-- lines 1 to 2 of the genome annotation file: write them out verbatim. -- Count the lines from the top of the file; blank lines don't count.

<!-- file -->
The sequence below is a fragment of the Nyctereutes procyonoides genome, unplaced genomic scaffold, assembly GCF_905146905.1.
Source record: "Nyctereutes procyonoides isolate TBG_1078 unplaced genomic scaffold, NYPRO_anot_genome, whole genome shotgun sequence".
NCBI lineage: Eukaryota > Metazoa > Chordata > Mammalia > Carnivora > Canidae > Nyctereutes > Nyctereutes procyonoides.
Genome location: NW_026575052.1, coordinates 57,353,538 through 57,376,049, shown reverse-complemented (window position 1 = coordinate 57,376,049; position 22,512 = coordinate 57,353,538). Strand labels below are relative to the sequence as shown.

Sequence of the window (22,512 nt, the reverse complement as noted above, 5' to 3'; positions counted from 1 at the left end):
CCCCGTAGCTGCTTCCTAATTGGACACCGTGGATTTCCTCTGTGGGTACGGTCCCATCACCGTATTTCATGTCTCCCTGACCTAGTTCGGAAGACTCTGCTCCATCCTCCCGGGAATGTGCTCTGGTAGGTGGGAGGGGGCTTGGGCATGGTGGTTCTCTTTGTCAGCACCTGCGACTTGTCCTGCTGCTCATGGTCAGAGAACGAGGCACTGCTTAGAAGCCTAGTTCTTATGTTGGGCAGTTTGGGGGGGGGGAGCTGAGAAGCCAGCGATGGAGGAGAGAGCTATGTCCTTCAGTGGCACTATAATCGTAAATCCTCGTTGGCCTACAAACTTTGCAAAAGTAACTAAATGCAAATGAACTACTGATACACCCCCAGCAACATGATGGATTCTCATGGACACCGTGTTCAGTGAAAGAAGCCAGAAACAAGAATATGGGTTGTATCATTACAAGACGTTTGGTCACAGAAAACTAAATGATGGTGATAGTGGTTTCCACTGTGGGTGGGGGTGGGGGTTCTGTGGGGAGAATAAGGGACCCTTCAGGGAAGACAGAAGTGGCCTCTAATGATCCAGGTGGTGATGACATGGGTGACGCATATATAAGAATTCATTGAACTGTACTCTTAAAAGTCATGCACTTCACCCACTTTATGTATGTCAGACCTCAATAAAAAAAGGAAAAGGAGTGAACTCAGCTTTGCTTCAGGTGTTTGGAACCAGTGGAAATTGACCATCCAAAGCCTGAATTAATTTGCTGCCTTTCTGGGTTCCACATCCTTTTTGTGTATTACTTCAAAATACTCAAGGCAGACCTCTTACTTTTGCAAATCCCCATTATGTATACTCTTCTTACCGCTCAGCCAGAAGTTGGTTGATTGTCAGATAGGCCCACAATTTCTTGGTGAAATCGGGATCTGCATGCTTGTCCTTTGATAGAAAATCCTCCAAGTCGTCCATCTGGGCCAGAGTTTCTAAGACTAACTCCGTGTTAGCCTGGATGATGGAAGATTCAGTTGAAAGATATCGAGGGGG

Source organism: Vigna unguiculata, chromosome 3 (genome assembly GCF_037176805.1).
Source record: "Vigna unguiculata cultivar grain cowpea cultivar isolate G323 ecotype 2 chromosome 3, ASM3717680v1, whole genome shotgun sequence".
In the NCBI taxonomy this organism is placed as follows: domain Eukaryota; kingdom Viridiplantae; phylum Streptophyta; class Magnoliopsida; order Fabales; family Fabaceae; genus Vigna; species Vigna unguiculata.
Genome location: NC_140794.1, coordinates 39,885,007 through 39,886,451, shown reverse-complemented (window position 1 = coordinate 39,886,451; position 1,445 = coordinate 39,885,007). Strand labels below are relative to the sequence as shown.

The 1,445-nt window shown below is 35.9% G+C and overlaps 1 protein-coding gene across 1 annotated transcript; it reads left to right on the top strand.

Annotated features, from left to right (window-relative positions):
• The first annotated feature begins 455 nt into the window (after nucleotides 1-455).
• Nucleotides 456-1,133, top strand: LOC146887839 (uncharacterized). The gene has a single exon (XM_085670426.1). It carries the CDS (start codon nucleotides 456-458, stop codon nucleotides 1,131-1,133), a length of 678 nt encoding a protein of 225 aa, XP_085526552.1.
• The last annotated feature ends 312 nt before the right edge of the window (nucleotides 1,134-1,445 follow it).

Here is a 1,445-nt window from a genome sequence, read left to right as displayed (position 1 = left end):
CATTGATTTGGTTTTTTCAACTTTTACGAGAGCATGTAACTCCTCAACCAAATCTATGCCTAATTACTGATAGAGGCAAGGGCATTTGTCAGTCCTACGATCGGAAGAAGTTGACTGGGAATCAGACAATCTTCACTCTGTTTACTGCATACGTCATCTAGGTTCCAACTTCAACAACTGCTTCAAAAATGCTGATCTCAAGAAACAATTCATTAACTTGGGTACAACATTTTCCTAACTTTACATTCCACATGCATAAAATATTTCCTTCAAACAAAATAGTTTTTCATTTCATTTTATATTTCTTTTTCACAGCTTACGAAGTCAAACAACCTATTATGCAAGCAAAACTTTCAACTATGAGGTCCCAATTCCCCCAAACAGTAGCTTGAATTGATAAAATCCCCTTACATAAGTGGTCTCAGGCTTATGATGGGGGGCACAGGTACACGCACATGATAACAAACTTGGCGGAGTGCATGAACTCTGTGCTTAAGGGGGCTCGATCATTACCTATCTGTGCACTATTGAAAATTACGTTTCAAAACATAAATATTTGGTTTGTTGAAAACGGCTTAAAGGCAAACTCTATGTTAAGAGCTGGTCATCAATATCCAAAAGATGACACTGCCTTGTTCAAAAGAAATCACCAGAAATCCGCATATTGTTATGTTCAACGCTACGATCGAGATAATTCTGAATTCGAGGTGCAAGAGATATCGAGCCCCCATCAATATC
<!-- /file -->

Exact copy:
The sequence below is a fragment of the Nyctereutes procyonoides genome, unplaced genomic scaffold, assembly GCF_905146905.1.
Source record: "Nyctereutes procyonoides isolate TBG_1078 unplaced genomic scaffold, NYPRO_anot_genome, whole genome shotgun sequence".